The provision allows schools and school districts to offer free school meals to all students within the school or school district if 40% of the student body is low-income. Further, as improperly applied by the Agriculture Department, It also allows Individual schools to be grouped together to meet this 40% number, even If some schools within that group don’t have a single low-income student.
The spending bill would reduce that figure to just 25%, meaning that if 1 in 4 students within a school qualify for free meals, all students in the school would qualify, regardless of their families’ household income, expanding school meals meant for children in need to more middle- and upper-income students.
But the spending spree doesn’t stop there.
The House proposal also includes $111 billion for “free” community college, $9 billion for grants to aid in student retention and completion, and a $500 per student increase in the maximum Pell Grant award.
Federal spending on free community college will only encourage schools to raise prices, fueling the same inflationary fire we’ve seen in the four-year college sector. This time, however, as tuition in the community college sector rises, taxpayers will be paying for the higher costs directly. It could also end up driving more administrative bloat, also mirroring the trend in the four-year college sector.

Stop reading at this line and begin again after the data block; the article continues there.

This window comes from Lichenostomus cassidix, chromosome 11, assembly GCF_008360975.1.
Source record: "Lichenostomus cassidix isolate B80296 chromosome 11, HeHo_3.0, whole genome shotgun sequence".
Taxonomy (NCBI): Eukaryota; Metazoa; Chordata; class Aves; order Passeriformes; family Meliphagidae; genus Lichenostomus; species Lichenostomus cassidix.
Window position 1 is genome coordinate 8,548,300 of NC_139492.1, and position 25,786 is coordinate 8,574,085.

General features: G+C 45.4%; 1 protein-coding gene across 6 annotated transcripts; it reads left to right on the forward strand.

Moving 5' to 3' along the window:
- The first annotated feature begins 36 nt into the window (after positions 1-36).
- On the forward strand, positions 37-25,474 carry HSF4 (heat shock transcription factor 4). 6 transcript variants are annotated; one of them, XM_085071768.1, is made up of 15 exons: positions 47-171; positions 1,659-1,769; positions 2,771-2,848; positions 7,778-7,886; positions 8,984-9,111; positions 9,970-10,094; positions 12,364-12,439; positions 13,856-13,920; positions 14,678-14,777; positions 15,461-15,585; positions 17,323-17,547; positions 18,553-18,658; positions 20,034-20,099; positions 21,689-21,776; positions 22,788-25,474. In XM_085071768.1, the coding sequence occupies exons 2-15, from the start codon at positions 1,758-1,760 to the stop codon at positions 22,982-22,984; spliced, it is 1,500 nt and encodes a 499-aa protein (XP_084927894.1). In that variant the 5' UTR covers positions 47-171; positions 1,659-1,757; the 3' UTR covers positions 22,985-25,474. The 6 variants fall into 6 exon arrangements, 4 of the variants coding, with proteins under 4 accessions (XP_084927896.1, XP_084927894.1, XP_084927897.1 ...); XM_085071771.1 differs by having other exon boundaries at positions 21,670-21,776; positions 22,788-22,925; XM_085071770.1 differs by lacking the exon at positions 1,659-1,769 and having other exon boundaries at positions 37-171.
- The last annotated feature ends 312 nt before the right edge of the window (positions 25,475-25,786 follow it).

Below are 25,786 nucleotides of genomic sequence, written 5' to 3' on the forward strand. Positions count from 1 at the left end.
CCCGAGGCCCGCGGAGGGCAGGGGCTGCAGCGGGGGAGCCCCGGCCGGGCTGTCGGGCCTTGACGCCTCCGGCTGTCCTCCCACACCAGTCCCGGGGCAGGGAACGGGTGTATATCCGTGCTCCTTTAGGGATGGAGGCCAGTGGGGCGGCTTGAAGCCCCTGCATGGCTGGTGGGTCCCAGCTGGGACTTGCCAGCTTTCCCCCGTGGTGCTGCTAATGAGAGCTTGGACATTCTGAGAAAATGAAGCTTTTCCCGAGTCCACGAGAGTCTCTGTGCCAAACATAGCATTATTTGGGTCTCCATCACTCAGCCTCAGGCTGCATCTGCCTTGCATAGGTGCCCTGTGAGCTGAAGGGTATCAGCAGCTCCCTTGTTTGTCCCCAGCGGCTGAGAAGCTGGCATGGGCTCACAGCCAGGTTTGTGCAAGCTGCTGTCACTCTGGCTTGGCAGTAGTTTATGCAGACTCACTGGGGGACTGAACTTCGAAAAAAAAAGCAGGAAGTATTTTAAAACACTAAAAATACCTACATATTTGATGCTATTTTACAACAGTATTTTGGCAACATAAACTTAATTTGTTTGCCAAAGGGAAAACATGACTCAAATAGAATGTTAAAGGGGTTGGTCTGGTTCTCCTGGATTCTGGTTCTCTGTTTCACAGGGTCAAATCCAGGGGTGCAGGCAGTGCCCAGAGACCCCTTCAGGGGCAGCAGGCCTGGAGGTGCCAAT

As Preston Cooper of the Foundation for Research on Equal Opportunity wrote in Forbes, average tuition at community colleges is about $3,700 per year, with existing Pell Grant funding typically already covering the full amount.
Community colleges also suffer from quality issues, making massive new taxpayer spending on the institutions a curious choice, particularly as interest in apprenticeship programs is on the rise (up 64% since 2010).
Incredibly, as Cooper notes, “a degree-seeking student who enrolls in community college has just a 40% chance of earning a credential within six years.”
The community college proposal is a federal-state matching grant. As Campus Logic’s Carlo Salerno pointed out on Twitter, this federal-state match “forces poor states to put money into their higher [education] systems if they want federal [money], rather than spending their money on other public services their citizens desperately need.”
There are other gems as well. As Congressional Quarterly reported, it would also create new federal programs at the Labor Department to train people for jobs pertaining to climate change.
The bulk of the education spending in this proposal is currently under consideration in the House Education and Labor Committee, and will then move to consideration by the House Budget Committee later this month.
Although the spending is staggering and untenable, what is most troublesome is what that spending signifies; namely, growth in a federal government so large that it would attempt to provide child care, build schools, provide meals to nonpoor students, and subsidize the most underperforming sector in higher education.
This isn’t “building back better.” It’s building bureaucracy.